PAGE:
Laptops provide flexibility of interaction, allowing you to control the cursor through either a built-in touchpad or a USB mouse. However, when you have dual inputs to your laptop, or when drivers are incompatible, this can cause issues such as cursor jumping across the screen, selecting options you don’t want and highlighting text. In turn, this causes problems when using laptop programs and results in user frustration, especially when attempting to control precise computer applications. You can troubleshoot this issue by configuring the laptop’s mouse settings and addressing any driver problems on your system.
If you prefer to use a USB mouse over the built-in laptop touchpad, disable the touchpad when using the mouse. While you work on your laptop, you may accidentally touch, press or brush across the touchpad, causing the mouse cursor to react independently of the mouse. Other times, laptops may have issues determining the proper control input if you connect a mouse and leave the touchpad enabled. Some laptops have a button or switch on the touchpad that allows you to quickly disable and enable it when needed. You can also right-click the touchpad software icon on your computer’s task bar to disable it.
If you have your laptop’s touchpad disabled, but still have cursor issues, this may indicate a problem with your mouse. Plug the mouse into an alternate USB port, if one is available, to reestablish a clean connection between the mouse and the laptop. Ensure that both the mouse pad and the bottom of your mouse are clean of any debris that might block the mouse laser. Also clean around your mouse buttons to prevent the buttons from sticking. If you have a different mouse available, use a new mouse to determine if the issue persists with other mice or if it centers on one specific mouse.
Both a laptop touchpad and USB mouse require driver software to work properly with your laptop. While newer laptops will automatically install drivers for input devices, you should also ensure that you have the newest version of the drivers. Navigate to your laptop manufacture’s website to download touchpad drivers or to the mouse manufacture’s website for mouse drivers. After you install new drivers, reboot your laptop, then test to see if updated drivers fix the issue.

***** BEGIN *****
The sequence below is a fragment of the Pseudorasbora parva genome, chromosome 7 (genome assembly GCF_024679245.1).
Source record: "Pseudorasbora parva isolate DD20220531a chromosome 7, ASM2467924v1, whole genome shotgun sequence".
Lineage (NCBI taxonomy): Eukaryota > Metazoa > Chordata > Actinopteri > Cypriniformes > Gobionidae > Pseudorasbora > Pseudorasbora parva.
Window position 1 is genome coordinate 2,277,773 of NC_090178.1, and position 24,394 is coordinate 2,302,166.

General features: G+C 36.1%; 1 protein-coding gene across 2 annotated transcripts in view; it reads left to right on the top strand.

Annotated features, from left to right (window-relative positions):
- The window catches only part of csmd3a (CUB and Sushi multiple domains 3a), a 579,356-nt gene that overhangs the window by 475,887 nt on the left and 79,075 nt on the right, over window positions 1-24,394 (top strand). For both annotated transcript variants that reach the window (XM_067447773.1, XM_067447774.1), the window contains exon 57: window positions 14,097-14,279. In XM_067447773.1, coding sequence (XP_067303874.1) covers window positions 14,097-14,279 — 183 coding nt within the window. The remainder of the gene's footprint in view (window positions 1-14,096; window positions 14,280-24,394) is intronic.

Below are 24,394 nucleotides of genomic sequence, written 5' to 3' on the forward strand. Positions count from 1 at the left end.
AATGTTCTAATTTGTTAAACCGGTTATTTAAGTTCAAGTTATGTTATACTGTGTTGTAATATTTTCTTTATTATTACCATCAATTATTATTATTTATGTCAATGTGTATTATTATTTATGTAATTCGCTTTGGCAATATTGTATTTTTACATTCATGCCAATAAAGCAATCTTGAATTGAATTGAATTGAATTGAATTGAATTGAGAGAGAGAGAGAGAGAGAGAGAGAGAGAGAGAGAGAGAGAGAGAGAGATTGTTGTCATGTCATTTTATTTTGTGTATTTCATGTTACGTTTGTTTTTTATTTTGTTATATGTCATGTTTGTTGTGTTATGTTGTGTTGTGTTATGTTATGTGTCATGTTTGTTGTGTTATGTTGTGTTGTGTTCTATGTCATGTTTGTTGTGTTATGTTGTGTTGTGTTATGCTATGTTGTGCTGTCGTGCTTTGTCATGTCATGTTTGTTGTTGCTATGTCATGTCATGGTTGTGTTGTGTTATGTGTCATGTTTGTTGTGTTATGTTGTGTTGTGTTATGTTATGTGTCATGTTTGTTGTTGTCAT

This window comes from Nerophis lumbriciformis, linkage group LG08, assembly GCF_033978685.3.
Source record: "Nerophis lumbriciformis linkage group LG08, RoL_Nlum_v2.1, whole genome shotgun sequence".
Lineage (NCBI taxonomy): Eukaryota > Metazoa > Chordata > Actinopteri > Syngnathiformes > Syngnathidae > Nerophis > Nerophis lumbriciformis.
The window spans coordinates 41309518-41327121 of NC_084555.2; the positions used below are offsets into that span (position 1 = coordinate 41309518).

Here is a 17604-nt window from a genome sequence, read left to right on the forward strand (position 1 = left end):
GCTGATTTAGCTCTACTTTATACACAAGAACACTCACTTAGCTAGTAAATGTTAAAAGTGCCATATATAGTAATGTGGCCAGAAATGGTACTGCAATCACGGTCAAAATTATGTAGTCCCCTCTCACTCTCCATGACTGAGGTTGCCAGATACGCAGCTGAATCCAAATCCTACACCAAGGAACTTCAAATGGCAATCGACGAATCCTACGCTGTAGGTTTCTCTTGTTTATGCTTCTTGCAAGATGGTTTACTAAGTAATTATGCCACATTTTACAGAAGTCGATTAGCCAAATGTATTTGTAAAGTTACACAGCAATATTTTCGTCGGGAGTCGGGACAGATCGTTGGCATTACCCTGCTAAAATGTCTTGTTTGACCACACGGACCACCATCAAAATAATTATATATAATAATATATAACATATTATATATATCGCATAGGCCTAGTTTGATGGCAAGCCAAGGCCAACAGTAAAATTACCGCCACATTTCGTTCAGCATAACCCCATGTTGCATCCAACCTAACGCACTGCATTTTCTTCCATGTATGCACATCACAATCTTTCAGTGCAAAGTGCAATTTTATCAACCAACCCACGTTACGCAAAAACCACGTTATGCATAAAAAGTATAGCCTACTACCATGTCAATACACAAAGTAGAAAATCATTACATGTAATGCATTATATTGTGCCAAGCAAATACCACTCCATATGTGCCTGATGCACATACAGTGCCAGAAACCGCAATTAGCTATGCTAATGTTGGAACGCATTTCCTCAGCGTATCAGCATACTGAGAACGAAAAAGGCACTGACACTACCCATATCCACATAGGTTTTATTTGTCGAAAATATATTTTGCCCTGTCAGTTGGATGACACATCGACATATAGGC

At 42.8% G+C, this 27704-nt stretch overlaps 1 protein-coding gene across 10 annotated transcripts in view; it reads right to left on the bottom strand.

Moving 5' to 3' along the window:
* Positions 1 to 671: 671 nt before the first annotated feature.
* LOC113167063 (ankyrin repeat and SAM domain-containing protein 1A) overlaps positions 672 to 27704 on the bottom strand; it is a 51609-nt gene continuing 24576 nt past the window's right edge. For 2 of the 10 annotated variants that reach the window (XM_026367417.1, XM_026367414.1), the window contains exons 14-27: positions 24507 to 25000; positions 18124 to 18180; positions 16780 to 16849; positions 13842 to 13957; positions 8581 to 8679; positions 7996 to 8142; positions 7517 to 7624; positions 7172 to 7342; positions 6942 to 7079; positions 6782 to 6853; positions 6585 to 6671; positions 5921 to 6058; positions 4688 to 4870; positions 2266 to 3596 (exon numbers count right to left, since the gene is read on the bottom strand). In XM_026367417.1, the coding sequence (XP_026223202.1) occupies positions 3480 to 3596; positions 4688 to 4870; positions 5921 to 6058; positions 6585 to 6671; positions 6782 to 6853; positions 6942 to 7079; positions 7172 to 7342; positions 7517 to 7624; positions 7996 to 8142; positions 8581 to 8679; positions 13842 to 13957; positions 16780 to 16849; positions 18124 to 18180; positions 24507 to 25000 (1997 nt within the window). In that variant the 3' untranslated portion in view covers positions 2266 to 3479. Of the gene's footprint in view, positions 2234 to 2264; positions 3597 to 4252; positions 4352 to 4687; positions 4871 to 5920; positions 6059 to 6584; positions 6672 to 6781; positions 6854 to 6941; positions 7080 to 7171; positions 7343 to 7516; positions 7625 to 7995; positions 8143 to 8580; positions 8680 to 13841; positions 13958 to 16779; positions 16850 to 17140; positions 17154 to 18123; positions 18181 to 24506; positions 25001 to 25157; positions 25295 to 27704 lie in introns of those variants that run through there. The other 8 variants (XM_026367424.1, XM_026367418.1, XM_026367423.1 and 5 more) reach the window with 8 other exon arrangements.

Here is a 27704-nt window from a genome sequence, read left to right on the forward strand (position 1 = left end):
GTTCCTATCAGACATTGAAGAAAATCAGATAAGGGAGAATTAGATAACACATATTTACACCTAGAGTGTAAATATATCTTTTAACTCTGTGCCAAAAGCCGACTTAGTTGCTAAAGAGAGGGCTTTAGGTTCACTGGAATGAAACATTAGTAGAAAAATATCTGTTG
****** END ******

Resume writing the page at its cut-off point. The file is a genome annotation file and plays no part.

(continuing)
Sometimes new hardware and drivers are incompatible with existing input devices on your laptop. If you have installed any new devices or hardware, ensure that the drivers are updated to prevent issues with the mouse or touchpad. Also disconnect all external hardware from your laptop, such as speakers, printers, scanners and other USB devices. If the problem persists, uninstall the new devices or hardware and remove the software associated with it. You can also use the Windows System Restore feature to roll your laptop system files back to a working restore point.
One final thing you can check is your mouse pad. A colorful mouse pad may be nice to look at, but may not be so friendly to your optical mouse laser. If your mouse pad contains bold and contrasting colors, this can confuse your mouse laser as you move it across the colors and cause the laptop cursor to skip across the screen in response. You can troubleshoot this by using a different mouse pad, preferably one that has softer and less contrasting colors.